Soon after MiD DAY reported that illegal dumping of cattle carcasses was being carried out at various locations in Aarey Milk Colony and was one of the main reasons why leopards were attracted to human settlements in the colony (‘Dead cattle lure leopards to Aarey’, February 20, 2013), the Aarey Dairy Development has taken a serious note of the issue.
According to Ashok Jadhav, chief executive officer (CEO) of Aarey Milk Colony, notices have been issued to all 30 tabela owners in the colony, stating a warning that those found illegally dumping cattle carcasses in the area would lose their licenses and strict action will be taken as per the law. “We have already started taking rounds in the area to check on the illegal dumpings,” said an official from Aarey Milk Colony. “If caught, strict action will be taken against the offender.”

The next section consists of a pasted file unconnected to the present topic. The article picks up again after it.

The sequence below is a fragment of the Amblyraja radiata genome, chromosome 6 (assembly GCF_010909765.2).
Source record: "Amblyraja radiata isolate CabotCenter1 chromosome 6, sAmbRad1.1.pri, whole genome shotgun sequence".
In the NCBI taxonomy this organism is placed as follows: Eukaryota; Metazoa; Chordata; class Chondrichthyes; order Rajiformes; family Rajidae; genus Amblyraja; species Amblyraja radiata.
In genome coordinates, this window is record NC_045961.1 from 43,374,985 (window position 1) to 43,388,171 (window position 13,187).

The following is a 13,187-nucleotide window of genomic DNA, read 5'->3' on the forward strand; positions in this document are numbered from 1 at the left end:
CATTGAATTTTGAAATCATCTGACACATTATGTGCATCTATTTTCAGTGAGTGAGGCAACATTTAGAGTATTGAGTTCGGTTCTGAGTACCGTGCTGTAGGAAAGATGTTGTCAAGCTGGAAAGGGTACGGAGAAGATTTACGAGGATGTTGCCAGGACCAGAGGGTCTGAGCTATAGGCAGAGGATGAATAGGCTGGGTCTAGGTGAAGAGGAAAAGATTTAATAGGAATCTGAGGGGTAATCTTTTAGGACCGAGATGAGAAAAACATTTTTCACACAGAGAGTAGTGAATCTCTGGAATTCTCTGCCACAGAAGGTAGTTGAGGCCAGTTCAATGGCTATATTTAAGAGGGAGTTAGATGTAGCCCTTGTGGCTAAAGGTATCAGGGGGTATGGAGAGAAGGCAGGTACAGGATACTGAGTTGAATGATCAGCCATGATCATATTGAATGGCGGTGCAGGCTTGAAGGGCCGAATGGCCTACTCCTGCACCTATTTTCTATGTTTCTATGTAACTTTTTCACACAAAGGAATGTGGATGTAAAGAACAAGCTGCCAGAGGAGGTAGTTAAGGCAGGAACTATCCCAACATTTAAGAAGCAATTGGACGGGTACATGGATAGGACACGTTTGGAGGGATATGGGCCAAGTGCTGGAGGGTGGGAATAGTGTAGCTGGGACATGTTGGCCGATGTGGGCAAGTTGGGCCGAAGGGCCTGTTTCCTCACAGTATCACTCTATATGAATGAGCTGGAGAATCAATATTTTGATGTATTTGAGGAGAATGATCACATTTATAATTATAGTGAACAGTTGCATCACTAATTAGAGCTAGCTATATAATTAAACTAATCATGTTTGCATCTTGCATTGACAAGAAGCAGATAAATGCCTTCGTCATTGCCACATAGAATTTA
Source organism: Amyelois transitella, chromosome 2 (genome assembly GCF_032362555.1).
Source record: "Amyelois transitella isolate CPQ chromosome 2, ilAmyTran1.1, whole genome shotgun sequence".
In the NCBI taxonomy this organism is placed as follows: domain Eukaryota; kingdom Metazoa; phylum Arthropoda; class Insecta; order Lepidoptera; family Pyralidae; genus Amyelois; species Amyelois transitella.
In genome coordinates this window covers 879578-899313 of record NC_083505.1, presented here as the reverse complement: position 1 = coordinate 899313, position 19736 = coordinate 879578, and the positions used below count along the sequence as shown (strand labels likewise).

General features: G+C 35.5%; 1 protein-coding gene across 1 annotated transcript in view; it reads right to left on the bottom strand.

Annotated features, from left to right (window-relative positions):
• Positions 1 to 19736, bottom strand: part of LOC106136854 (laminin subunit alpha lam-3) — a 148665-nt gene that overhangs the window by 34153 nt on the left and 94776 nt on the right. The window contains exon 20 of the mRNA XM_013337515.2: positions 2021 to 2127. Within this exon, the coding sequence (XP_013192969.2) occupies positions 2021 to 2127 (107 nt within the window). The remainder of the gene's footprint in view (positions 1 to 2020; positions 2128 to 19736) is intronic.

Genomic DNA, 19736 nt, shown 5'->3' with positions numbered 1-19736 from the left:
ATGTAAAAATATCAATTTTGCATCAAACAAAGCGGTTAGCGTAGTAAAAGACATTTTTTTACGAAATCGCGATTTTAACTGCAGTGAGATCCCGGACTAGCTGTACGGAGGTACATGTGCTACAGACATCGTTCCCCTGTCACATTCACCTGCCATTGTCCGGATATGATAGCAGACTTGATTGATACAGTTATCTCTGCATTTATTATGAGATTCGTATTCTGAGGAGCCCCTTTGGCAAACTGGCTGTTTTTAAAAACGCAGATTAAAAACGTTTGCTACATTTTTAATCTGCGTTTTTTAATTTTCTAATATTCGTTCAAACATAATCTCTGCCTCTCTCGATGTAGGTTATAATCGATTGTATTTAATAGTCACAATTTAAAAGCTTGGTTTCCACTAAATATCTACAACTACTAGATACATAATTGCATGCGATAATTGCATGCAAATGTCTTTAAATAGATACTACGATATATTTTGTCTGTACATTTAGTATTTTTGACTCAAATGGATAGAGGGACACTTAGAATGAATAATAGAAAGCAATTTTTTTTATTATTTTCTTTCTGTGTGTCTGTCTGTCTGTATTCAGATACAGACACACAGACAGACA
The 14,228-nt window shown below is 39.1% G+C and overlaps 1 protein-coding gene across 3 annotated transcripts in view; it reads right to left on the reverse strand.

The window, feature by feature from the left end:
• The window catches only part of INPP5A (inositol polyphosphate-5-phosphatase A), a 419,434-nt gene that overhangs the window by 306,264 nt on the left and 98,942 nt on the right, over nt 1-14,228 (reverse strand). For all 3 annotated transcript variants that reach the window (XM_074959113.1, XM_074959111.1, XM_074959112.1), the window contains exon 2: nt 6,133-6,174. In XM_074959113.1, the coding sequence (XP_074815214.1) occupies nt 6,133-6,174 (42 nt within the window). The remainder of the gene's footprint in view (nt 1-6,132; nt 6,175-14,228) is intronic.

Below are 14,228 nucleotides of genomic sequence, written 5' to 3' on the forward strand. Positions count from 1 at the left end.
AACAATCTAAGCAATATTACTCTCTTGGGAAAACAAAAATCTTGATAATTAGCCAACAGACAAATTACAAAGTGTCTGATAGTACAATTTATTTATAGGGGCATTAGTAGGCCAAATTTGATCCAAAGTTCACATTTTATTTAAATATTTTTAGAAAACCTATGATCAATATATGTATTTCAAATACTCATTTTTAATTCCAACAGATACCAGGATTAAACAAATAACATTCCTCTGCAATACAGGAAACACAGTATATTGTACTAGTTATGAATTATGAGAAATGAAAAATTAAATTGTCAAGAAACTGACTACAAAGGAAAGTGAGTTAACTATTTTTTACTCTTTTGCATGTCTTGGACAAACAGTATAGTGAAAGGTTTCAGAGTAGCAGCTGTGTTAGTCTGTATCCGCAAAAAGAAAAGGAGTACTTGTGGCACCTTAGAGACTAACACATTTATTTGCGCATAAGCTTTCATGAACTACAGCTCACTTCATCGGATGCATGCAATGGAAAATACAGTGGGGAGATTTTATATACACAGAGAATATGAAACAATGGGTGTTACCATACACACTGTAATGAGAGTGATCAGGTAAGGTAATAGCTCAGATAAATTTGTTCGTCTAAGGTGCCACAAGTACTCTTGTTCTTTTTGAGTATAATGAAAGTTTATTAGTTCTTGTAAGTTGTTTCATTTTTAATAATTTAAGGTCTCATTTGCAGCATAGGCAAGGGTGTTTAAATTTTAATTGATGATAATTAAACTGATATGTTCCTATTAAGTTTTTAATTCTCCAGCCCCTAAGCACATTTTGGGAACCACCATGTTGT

“It is good that the Aarey Dairy Department has sent notices to the stable owners,” said Wildlife Expert Krishna Tiwari. “But just by giving notices, the issue won’t get solved. In order to check if the illegal dumping of carcasses has stopped completely, the officials should conduct surprise visits. If found defaulting, the license of the concerned stable owner should be cancelled and a penalty should be imposed.”
In a nutshell
MiD DAY has followed the leopard attacks in Aarey Milk Colony and has pin pointed many reasons for the rising human-leopard conflict in the area. Main reasons are the unavailability of public toilets making residents step out into the wilderness after sundown and inadequate lighting and illegal garbage dumping making for an easy hunting ground. The spotted cats are mainly on the lookout for pigs and stray dogs around settlements, and the stench of a carcass in the area draws the leopard too close to human settlement.